AstraZeneca Plc agreed to pay Inovio Pharmaceuticals Inc. as much as $727.5 million for rights to an experimental cancer vaccine, its third deal in a week to secure access to new tumor-fighting drugs.
AstraZeneca’s Medimmune unit will pay Plymouth Meeting, Pennsylvania-based Inovio $27.5 million up front and as much as $700 million if its medicine, which targets cancers caused by the human papillomavirus, reaches certain development and commercial milestones, the London-based company said in a statement.
AstraZeneca is seeking drugs it can combine with its stable of immune oncology products, designed to harness the body’s immune system to fight tumors. Chief Executive Officer Pascal Soriot said combination therapies will give the company an edge as it races Bristol-Meyers Squibb Co., Merck & Co. and Roche Holdings AG to develop a new generation of cancer treatments. Last week, AstraZeneca announced partnerships with Heptares Therapeutics and Mirati Therapeutics.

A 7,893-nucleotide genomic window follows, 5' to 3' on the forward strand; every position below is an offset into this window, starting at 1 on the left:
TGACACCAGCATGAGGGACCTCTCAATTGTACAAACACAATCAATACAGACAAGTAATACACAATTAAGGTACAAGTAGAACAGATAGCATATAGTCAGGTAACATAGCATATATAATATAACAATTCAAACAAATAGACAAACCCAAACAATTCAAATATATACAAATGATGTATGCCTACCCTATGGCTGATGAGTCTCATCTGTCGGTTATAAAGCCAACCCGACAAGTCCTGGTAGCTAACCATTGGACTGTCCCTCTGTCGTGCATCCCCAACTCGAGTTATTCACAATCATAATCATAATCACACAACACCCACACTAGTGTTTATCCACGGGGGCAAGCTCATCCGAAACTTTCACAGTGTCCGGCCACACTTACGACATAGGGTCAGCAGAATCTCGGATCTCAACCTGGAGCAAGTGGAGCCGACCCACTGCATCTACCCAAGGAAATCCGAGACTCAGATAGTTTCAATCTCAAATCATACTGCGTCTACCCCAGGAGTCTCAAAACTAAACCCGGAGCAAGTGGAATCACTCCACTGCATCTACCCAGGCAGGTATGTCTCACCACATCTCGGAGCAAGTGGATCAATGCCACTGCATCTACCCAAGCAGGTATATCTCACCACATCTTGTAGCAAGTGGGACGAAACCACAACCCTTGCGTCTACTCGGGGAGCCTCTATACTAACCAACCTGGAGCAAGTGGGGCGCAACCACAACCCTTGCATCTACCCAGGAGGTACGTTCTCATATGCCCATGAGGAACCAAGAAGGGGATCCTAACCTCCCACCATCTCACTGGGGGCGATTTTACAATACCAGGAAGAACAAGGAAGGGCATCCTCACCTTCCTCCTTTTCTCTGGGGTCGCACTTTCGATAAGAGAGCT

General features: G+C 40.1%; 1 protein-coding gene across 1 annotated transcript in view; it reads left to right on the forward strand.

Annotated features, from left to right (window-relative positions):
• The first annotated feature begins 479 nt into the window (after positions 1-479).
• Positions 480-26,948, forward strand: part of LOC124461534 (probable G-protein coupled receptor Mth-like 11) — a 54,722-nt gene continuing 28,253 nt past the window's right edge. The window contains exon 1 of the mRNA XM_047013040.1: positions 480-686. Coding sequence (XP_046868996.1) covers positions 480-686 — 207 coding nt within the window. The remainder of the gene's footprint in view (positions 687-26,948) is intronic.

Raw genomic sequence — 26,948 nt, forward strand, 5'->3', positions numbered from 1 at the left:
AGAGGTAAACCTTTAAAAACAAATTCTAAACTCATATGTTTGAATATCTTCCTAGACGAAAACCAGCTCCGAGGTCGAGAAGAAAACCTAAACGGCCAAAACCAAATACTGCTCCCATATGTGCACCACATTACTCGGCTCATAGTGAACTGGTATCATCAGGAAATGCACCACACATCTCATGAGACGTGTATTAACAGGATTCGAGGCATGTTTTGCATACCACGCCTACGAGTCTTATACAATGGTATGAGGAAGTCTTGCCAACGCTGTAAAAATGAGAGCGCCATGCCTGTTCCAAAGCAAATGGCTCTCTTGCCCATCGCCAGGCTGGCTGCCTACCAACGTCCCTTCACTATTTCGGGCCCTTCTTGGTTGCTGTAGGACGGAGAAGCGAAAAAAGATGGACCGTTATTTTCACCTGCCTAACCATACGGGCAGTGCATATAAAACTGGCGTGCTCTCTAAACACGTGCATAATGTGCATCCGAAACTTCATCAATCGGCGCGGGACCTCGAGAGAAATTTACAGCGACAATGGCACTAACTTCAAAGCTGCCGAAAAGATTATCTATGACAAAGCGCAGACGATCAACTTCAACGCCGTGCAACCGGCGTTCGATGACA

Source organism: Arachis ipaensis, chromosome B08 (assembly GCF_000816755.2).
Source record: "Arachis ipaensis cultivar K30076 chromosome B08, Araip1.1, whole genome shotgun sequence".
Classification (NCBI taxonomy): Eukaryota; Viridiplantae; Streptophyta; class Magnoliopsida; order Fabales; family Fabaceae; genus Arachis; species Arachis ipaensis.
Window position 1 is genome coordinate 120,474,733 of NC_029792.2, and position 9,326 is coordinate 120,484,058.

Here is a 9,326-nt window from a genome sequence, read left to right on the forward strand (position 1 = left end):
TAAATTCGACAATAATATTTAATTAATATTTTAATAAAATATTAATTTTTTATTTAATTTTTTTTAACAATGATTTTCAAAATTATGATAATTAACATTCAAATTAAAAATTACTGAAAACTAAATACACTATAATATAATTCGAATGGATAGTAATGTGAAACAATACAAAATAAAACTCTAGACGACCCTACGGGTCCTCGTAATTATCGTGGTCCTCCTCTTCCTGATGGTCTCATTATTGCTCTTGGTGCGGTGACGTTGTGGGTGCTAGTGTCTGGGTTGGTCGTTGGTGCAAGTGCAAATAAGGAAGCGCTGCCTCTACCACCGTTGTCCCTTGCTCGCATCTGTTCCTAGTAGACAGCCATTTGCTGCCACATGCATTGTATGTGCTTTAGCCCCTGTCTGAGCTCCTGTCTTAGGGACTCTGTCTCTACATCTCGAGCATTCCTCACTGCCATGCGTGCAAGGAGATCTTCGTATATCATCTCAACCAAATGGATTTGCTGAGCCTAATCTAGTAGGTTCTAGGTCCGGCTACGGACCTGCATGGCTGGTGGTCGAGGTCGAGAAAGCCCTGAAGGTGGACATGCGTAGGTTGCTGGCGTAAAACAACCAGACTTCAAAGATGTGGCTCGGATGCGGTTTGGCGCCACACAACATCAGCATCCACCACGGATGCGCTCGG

Inovio considered working with one of the other companies developing immune therapies, but “liked MediImmune because they were a little bit more hungry,” said Chief Executive Officer Joseph Kim. “They will do what it takes to leapfrog the other players.”
Inovio’s vaccine, called INO-3112, is in early to mid-stage clinical trials for cervical and head and neck cancers. AstraZeneca will shoulder all development costs for the drug and Inovio will be entitled to royalties on product sales. The two companies also agreed to develop up to two additional DNA-based cancer vaccine products not included in Inovio’s current product pipeline.
Cancer vaccines have had a “dismal” record up to now, Kim said. Inovio’s drug is different because it uses DNA sequencing technology to activate the T-cells that attack tumors, he said.
“The bottom line, it’s all about the T-cell,” Kim said.